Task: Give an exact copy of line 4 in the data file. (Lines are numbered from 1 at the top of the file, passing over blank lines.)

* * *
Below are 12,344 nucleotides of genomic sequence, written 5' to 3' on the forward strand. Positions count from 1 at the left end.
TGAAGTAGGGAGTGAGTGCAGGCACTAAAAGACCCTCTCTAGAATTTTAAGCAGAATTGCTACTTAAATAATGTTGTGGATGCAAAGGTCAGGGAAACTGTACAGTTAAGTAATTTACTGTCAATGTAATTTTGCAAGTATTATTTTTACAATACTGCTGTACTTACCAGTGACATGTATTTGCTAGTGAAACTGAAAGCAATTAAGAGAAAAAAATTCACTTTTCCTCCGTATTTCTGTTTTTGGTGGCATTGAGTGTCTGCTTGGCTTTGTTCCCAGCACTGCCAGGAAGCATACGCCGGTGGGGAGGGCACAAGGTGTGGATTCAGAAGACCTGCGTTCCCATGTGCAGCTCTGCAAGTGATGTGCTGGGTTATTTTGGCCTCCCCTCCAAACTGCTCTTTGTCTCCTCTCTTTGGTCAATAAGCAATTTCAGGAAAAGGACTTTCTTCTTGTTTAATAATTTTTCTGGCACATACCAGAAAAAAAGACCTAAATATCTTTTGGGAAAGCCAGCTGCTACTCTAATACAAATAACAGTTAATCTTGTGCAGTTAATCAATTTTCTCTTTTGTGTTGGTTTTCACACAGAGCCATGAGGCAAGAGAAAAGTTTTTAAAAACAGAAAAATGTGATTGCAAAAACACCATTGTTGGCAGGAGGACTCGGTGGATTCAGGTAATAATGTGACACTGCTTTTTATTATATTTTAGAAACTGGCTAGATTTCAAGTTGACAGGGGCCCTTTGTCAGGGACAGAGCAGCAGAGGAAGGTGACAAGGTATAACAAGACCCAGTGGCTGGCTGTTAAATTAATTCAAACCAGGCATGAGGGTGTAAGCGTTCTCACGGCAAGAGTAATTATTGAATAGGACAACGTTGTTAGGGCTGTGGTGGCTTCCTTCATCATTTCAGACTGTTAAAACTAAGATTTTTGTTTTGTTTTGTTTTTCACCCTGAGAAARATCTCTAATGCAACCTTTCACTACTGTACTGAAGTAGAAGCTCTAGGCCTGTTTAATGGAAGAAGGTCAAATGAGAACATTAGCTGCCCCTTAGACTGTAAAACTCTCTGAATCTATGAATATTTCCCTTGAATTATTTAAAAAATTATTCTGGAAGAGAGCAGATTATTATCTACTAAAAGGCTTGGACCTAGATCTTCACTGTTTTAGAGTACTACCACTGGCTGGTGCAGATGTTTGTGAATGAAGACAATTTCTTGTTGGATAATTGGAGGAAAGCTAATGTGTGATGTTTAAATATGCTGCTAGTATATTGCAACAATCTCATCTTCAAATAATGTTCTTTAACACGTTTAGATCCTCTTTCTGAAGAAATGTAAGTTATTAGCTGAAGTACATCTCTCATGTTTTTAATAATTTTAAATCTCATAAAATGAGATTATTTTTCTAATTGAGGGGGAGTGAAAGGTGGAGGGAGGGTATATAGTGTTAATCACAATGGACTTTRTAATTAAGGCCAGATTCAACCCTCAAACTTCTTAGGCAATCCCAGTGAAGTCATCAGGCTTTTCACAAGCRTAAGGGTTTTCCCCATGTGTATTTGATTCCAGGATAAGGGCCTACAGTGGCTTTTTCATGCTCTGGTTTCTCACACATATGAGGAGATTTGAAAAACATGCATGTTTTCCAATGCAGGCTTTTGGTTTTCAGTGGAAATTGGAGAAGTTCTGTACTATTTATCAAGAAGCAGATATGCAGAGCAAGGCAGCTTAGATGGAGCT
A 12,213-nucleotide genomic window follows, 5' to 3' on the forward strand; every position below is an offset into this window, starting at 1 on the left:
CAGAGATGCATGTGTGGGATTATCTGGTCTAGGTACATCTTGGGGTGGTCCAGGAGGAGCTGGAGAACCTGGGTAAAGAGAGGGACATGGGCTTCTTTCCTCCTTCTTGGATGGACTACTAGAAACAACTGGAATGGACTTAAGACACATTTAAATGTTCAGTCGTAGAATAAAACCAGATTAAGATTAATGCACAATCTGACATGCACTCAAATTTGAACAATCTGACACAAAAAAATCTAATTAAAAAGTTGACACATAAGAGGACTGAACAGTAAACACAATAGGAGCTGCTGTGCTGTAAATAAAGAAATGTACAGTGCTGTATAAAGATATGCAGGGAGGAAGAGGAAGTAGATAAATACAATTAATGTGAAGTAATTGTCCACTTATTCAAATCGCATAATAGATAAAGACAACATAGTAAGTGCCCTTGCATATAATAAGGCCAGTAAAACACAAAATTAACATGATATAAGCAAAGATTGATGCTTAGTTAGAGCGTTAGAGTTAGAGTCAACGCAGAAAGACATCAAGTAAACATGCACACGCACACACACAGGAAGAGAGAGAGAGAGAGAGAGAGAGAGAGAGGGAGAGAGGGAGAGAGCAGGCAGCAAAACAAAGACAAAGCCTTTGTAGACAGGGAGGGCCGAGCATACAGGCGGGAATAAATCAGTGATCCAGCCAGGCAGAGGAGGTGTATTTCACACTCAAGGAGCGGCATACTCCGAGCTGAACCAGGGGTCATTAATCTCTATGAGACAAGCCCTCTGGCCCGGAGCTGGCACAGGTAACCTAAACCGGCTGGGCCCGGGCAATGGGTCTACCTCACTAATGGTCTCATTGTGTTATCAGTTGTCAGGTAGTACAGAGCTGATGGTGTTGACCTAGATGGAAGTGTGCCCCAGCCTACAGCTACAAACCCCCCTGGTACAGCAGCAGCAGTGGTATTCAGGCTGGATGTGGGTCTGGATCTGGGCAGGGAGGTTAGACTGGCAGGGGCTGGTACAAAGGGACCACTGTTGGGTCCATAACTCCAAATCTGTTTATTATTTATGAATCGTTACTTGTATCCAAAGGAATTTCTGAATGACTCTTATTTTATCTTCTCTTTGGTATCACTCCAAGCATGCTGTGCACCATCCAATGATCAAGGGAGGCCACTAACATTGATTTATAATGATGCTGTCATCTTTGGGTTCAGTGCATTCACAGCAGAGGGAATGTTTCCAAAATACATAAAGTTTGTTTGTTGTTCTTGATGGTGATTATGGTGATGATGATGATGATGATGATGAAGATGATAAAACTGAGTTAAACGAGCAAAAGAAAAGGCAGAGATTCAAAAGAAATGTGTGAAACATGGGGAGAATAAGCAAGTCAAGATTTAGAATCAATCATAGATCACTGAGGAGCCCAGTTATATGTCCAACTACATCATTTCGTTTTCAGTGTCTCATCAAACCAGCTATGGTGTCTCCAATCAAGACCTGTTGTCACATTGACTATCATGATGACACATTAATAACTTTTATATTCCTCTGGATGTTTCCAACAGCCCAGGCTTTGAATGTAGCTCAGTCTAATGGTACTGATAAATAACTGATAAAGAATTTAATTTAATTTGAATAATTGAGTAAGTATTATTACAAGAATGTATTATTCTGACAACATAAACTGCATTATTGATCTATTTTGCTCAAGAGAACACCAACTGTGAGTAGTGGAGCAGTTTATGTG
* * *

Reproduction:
CAGAGATGCATGTGTGGGATTATCTGGTCTAGGTACATCTTGGGGTGGTCCAGGAGGAGCTGGAGAACCTGGGTAAAGAGAGGGACATGGGCTTCTTTCCTCCTTCTTGGATGGACTACTAGAAACAACTGGAATGGACTTAAGACACATTTAAATGTTCAGTCGTAGAATAAAACCAGATTAAGATTAATGCACAATCTGACATGCACTCAAATTTGAACAATCTGACACAAAAAAATCTAATTAAAAAGTTGACACATAAGAGGACTGAACAGTAAACACAATAGGAGCTGCTGTGCTGTAAATAAAGAAATGTACAGTGCTGTATAAAGATATGCAGGGAGGAAGAGGAAGTAGATAAATACAATTAATGTGAAGTAATTGTCCACTTATTCAAATCGCATAATAGATAAAGACAACATAGTAAGTGCCCTTGCATATAATAAGGCCAGTAAAACACAAAATTAACATGATATAAGCAAAGATTGATGCTTAGTTAGAGCGTTAGAGTTAGAGTCAACGCAGAAAGACATCAAGTAAACATGCACACGCACACACACAGGAAGAGAGAGAGAGAGAGAGAGAGAGAGAGAGGGAGAGAGGGAGAGAGCAGGCAGCAAAACAAAGACAAAGCCTTTGTAGACAGGGAGGGCCGAGCATACAGGCGGGAATAAATCAGTGATCCAGCCAGGCAGAGGAGGTGTATTTCACACTCAAGGAGCGGCATACTCCGAGCTGAACCAGGGGTCATTAATCTCTATGAGACAAGCCCTCTGGCCCGGAGCTGGCACAGGTAACCTAAACCGGCTGGGCCCGGGCAATGGGTCTACCTCACTAATGGTCTCATTGTGTTATCAGTTGTCAGGTAGTACAGAGCTGATGGTGTTGACCTAGATGGAAGTGTGCCCCAGCCTACAGCTACAAACCCCCCTGGTACAGCAGCAGCAGTGGTATTCAGGCTGGATGTGGGTCTGGATCTGGGCAGGGAGGTTAGACTGGCAGGGGCTGGTACAAAGGGACCACTGTTGGGTCCATAACTCCAAATCTGTTTATTATTTATGAATCGTTACTTGTATCCAAAGGAATTTCTGAATGACTCTTATTTTATCTTCTCTTTGGTATCACTCCAAGCATGCTGTGCACCATCCAATGATCAAGGGAGGCCACTAACATTGATTTATAATGATGCTGTCATCTTTGGGTTCAGTGCATTCACAGCAGAGGGAATGTTTCCAAAATACATAAAGTTTGTTTGTTGTTCTTGATGGTGATTATGGTGATGATGATGATGATGATGATGAAGATGATAAAACTGAGTTAAACGAGCAAAAGAAAAGGCAGAGATTCAAAAGAAATGTGTGAAACATGGGGAGAATAAGCAAGTCAAGATTTAGAATCAATCATAGATCACTGAGGAGCCCAGTTATATGTCCAACTACATCATTTCGTTTTCAGTGTCTCATCAAACCAGCTATGGTGTCTCCAATCAAGACCTGTTGTCACATTGACTATCATGATGACACATTAATAACTTTTATATTCCTCTGGATGTTTCCAACAGCCCAGGCTTTGAATGTAGCTCAGTCTAATGGTACTGATAAATAACTGATAAAGAATTTAATTTAATTTGAATAATTGAGTAAGTATTATTACAAGAATGTATTATTCTGACAACATAAACTGCATTATTGATCTATTTTGCTCAAGAGAACACCAACTGTGAGTAGTGGAGCAGTTTATGTG